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November 2017 Seminar Series. A Month with the Gods

A Month with the Gods: A Journey into the Life-World of Hellenic Myth


Topics pertaining to Ancient Greek mythology are very trendy nowadays. There seems to be something in the myths of the ancient Hellenes that keeps on fascinating people after so many centuries. However, many a time approaches to the Hellenic gods and heroes give the impression that they are driven by the exotic, the romantic or even the fanciful.

The present seminar series is based on my scholarly research and teaching experience and at the same time involves an experiential engagement with what it means to be a Hellene. It is my conviction that one can enter the life-world of Hellenic myth only if they manage to critically appreciate its otherness and subsequently find a way to connect to it personally. 

Two are the basic questions of this seminar series: What is a myth and how did the Hellenes envisage the Divine? Throughout you will have the opportunity to reflect on the historical, philosophical and psychological aspects of Ancient Greek religion; aspects that have had a tremendous impact on Western civilisation, culture and thought.

The seminar series will last for 4 consecutive weeks and will comprise 8 hours (each time taking up 2 hours of your Sunday late afternoons on the dates below). No prior knowledge is required.


The venue is the Kythera House, Suite 1, 24 King Street, Rockdale, at 4:00pm – 6:00pm, and the participation cost $10 per meeting. For further information call +61 431262823 or  email, George Poulos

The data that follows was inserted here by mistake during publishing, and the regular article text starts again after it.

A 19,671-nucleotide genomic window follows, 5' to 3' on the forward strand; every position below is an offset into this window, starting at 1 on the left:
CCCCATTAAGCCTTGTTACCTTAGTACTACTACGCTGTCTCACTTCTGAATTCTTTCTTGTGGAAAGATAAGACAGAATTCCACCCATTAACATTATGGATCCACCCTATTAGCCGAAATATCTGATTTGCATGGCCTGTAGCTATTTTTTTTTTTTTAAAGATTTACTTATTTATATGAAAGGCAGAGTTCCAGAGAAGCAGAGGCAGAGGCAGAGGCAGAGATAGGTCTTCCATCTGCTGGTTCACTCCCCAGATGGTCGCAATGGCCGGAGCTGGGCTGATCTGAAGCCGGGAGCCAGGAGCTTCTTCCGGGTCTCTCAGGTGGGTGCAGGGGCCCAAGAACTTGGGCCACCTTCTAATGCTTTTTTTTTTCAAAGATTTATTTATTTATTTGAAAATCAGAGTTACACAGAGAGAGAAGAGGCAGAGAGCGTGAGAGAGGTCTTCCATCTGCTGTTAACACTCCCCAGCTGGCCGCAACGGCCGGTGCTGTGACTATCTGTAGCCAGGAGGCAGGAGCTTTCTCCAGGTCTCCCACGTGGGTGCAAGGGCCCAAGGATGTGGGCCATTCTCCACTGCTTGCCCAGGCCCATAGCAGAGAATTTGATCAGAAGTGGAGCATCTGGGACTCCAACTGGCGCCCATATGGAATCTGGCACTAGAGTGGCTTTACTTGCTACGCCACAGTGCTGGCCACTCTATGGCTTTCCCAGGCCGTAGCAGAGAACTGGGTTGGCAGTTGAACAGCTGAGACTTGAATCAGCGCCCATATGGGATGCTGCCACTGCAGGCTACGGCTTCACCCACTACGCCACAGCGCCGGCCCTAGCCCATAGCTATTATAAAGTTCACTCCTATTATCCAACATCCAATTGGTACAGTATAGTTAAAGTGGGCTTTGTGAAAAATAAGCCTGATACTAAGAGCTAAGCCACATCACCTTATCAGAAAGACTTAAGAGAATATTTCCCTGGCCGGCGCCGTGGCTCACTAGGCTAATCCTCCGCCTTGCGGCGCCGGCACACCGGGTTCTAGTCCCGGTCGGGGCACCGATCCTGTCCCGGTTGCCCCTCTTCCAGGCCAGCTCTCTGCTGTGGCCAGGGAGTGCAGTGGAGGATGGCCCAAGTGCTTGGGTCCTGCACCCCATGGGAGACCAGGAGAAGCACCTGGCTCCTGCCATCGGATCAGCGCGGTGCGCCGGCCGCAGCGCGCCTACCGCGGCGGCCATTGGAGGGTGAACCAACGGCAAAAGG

1. (05/11) Divine Generations: Ubiquity and Excellence in Hesiod’s Theogony

Hesiod’s Theogony is usually described as the Hellenic version of Creation, but in effect the Hellenes had no notion of Creation –at least not what we understand by the term in a Christian sense. Theogony reflects a synthesis of the indigenous land-based experience of immanence and the Hellenic sky-based experience of transcendence. The resulting picture is one of divine ubiquity transforming itself into divine excellence (that is, a movement from Gaia to Zeus).       


2. (12/11) In the Image and Likeness of Gods: Presence and Absence in Homer’s Iliad

It is more or less a truism that Homer’s Iliad has been worked out thanks to an anthropomorphic conception of the Divine. The evidence, however, seems to point towards the opposite direction, namely, that the human reflects but does not define the Divine! This means that the Homeric Hellenic envisages the Divine more in terms of equivalence than in terms of equation. But then isn’t there something of the Divine missing in the human, precisely when the latter embodies the former?   


3. (19/11) The God that Irrupts: Otherness in the Cult of Dionysus

Dionysus stands for the most conspicuous case of otherness in the life-world of the Hellenic gods: the dialectics of ubiquity – excellence, on the one hand, and the dialectics of presence – absence, on the other, were intensified due to a hierophanic difference unknown previously. The cult of Dionysus –an old god that was experienced in an entirely new manner– reinvigorated the religious experience of the Hellenes taking it into a state of enhanced integration.      


4. (26/11) Eleusinian Mysteries and Orphic Religion: Perpetuity and Retribution

The old and the new, the immanent and the transcendent, were worked out in the religious experience of the Hellenes independently and to an extent in opposition to the mainstream civic religion of the Olympian pantheon. In both cases what emerged was a select and elitist religiosity that favoured the afterlife either in the guise of perpetuity (the Eleusinian Mysteries) or retribution (Orphic religion).



Dr Vassilis Adrahtas holds a PhD in Sociology of Religion from Panteion University and a PhD in Studies in Religion from the University of Sydney. He has been teaching at universities in Greece and Australia for the last fifteen years. He is the author of five books.                


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